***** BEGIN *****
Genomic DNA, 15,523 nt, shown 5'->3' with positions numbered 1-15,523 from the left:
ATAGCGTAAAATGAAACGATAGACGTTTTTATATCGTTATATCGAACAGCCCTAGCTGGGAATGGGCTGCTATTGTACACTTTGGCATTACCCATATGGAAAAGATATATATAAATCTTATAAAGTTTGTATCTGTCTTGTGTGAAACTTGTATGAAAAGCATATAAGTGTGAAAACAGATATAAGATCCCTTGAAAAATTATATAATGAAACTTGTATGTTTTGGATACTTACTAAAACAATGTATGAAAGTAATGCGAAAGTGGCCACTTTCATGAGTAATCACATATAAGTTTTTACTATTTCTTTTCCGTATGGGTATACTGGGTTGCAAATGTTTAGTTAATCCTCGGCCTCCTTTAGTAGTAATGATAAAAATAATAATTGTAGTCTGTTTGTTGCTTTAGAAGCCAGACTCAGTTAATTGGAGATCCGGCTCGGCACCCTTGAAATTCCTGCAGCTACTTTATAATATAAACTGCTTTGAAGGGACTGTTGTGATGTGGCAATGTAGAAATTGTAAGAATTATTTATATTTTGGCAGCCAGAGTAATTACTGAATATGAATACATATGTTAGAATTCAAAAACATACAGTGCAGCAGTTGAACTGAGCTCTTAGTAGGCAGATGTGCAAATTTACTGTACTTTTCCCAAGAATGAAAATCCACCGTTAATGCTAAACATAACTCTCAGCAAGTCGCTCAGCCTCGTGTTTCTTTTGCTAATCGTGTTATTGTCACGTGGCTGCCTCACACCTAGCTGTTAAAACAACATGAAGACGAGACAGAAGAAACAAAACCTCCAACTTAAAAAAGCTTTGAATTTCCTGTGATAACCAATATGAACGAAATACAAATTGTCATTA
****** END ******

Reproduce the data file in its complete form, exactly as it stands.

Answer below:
Genomic DNA, 15,523 nt, shown 5'->3' with positions numbered 1-15,523 from the left:
ATAGCGTAAAATGAAACGATAGACGTTTTTATATCGTTATATCGAACAGCCCTAGCTGGGAATGGGCTGCTATTGTACACTTTGGCATTACCCATATGGAAAAGATATATATAAATCTTATAAAGTTTGTATCTGTCTTGTGTGAAACTTGTATGAAAAGCATATAAGTGTGAAAACAGATATAAGATCCCTTGAAAAATTATATAATGAAACTTGTATGTTTTGGATACTTACTAAAACAATGTATGAAAGTAATGCGAAAGTGGCCACTTTCATGAGTAATCACATATAAGTTTTTACTATTTCTTTTCCGTATGGGTATACTGGGTTGCAAATGTTTAGTTAATCCTCGGCCTCCTTTAGTAGTAATGATAAAAATAATAATTGTAGTCTGTTTGTTGCTTTAGAAGCCAGACTCAGTTAATTGGAGATCCGGCTCGGCACCCTTGAAATTCCTGCAGCTACTTTATAATATAAACTGCTTTGAAGGGACTGTTGTGATGTGGCAATGTAGAAATTGTAAGAATTATTTATATTTTGGCAGCCAGAGTAATTACTGAATATGAATACATATGTTAGAATTCAAAAACATACAGTGCAGCAGTTGAACTGAGCTCTTAGTAGGCAGATGTGCAAATTTACTGTACTTTTCCCAAGAATGAAAATCCACCGTTAATGCTAAACATAACTCTCAGCAAGTCGCTCAGCCTCGTGTTTCTTTTGCTAATCGTGTTATTGTCACGTGGCTGCCTCACACCTAGCTGTTAAAACAACATGAAGACGAGACAGAAGAAACAAAACCTCCAACTTAAAAAAGCTTTGAATTTCCTGTGATAACCAATATGAACGAAATACAAATTGTCATTA